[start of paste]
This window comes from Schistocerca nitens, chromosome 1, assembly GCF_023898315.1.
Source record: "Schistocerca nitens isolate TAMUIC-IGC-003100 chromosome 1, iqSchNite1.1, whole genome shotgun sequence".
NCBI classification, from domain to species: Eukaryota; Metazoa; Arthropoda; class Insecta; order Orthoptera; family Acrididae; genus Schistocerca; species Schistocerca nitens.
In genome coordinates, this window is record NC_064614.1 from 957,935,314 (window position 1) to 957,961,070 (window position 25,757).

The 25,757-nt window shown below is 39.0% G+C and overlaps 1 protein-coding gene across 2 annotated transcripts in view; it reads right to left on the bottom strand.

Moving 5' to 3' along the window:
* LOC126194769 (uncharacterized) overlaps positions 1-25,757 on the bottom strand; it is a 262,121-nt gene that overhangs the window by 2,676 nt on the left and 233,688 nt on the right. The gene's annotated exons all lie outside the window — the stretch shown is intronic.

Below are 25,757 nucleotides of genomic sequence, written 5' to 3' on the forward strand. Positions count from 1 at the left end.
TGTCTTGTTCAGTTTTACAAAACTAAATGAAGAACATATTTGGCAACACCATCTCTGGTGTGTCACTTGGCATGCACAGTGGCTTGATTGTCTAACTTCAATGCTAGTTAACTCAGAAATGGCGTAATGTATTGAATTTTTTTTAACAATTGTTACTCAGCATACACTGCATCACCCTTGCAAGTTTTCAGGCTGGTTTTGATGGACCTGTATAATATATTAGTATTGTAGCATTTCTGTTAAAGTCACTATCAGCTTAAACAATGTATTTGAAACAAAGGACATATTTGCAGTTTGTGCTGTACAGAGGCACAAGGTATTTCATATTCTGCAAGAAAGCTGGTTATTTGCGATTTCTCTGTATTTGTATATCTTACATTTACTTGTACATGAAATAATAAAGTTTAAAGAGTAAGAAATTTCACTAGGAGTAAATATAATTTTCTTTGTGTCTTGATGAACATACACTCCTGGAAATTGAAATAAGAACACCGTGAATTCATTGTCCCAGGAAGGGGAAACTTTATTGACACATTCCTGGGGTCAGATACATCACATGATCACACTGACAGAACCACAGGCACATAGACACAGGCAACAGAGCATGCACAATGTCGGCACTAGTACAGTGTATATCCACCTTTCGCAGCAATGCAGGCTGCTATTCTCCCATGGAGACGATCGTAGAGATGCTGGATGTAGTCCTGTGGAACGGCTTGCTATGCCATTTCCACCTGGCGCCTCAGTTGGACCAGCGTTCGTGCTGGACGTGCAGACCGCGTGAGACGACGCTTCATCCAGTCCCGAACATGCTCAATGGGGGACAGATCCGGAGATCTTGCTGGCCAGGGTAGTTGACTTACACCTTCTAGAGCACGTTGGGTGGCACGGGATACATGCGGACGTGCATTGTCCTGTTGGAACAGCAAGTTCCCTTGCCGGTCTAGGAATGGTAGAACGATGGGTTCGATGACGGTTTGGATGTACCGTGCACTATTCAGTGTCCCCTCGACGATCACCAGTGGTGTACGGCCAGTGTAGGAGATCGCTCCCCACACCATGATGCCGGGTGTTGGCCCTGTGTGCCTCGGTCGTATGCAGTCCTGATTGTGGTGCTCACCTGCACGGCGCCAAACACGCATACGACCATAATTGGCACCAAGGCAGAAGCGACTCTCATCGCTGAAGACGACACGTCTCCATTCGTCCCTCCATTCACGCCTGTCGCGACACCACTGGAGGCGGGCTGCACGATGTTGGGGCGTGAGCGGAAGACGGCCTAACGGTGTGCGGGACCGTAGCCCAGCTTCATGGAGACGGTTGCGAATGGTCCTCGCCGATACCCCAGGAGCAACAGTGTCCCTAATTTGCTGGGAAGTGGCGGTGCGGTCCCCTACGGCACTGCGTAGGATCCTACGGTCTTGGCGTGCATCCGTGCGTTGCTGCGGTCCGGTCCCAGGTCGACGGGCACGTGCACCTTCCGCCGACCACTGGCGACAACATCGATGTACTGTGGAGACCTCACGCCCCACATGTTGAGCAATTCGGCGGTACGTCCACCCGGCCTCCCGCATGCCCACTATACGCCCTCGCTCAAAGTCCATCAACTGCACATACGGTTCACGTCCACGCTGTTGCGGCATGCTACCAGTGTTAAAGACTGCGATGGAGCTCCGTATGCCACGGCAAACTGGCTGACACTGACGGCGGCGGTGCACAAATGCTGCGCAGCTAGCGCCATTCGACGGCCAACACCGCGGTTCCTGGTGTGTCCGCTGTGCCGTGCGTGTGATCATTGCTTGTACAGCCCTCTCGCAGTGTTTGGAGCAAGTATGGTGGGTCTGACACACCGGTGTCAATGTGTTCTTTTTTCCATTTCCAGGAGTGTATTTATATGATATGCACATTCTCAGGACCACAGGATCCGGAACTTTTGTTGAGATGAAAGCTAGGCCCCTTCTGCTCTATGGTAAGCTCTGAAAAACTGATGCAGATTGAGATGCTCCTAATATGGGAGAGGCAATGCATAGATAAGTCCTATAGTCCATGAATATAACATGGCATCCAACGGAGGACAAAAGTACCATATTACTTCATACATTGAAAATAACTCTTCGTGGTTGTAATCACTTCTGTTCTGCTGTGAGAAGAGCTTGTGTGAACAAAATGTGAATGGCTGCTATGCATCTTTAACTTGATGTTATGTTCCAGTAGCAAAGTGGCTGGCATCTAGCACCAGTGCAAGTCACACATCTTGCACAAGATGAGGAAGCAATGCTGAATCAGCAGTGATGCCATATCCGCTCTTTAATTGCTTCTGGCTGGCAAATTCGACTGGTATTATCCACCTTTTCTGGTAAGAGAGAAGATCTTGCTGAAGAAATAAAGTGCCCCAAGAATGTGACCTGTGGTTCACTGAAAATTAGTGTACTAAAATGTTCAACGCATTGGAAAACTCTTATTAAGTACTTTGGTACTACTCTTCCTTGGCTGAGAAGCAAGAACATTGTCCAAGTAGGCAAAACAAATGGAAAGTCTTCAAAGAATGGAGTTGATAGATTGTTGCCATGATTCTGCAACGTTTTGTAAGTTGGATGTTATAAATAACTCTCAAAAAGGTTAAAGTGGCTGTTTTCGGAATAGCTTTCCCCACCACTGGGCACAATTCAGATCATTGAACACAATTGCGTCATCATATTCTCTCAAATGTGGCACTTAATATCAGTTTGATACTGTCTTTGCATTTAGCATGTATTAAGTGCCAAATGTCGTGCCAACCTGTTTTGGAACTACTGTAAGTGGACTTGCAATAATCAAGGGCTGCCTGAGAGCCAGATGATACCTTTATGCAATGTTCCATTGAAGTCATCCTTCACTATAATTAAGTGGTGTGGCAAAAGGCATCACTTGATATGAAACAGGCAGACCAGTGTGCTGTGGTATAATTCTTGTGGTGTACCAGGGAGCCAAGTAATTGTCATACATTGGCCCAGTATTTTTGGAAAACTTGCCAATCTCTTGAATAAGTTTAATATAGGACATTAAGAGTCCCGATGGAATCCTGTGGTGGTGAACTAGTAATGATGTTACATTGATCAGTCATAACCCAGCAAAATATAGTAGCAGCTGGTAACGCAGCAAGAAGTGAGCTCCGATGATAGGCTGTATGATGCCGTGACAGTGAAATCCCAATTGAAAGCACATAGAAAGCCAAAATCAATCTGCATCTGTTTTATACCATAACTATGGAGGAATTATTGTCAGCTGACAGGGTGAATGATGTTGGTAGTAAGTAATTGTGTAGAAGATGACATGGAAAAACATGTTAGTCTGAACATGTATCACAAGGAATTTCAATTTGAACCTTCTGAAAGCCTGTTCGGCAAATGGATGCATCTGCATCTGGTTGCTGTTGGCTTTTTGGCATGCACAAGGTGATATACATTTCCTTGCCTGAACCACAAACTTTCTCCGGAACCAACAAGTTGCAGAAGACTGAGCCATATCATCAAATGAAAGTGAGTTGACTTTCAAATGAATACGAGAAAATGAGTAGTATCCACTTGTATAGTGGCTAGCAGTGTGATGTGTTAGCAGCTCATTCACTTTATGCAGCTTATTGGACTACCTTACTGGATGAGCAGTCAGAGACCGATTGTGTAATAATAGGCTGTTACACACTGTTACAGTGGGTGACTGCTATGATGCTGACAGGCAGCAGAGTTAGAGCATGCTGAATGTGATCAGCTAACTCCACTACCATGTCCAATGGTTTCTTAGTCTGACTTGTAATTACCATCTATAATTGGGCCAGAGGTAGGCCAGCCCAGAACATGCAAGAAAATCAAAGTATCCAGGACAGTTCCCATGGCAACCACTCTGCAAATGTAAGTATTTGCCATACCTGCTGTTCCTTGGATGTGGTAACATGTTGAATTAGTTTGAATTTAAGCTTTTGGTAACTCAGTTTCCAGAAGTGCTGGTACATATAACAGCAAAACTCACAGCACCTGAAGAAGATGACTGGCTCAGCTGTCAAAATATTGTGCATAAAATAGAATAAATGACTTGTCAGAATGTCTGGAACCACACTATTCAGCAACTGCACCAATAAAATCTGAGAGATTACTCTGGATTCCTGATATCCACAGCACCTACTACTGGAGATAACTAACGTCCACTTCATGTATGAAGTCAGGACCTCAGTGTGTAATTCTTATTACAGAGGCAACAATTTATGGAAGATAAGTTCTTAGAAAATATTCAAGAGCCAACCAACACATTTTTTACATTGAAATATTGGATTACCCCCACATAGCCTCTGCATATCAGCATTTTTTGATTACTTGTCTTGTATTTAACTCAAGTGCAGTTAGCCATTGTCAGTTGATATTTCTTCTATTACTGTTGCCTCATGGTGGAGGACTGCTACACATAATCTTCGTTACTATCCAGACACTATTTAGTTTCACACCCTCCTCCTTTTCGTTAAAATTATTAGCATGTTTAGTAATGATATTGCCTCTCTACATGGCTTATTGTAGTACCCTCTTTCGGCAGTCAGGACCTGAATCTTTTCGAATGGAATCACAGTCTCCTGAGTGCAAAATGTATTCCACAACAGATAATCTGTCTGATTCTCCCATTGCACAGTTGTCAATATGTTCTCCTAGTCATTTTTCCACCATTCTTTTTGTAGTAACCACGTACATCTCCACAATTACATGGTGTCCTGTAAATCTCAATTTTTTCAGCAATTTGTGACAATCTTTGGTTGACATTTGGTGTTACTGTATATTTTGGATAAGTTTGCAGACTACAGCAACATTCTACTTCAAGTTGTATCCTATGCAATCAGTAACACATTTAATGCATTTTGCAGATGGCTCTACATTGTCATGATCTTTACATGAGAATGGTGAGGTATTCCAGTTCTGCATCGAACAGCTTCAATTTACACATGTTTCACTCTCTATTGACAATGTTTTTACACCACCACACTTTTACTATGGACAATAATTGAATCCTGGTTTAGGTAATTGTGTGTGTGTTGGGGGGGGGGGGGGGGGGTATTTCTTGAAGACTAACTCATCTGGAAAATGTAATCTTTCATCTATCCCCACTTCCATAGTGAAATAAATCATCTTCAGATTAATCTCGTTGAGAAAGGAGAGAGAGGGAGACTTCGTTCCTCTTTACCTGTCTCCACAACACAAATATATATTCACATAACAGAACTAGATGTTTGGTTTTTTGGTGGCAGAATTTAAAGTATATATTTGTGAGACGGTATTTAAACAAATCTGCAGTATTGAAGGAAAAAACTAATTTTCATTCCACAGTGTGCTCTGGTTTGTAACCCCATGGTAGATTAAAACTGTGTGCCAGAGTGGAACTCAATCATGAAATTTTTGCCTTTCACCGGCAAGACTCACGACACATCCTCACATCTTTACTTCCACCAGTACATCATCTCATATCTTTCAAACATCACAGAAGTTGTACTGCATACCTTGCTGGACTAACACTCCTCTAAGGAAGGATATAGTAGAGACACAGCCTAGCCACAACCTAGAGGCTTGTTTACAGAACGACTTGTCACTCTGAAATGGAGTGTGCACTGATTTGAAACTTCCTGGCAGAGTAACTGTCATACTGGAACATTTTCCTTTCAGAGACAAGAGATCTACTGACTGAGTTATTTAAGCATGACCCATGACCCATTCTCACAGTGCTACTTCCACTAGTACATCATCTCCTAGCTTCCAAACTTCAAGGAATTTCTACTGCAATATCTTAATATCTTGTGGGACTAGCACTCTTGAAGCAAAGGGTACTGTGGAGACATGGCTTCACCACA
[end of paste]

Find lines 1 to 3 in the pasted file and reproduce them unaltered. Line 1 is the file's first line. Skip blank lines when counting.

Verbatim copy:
This window comes from Schistocerca nitens, chromosome 1, assembly GCF_023898315.1.
Source record: "Schistocerca nitens isolate TAMUIC-IGC-003100 chromosome 1, iqSchNite1.1, whole genome shotgun sequence".
NCBI classification, from domain to species: Eukaryota; Metazoa; Arthropoda; class Insecta; order Orthoptera; family Acrididae; genus Schistocerca; species Schistocerca nitens.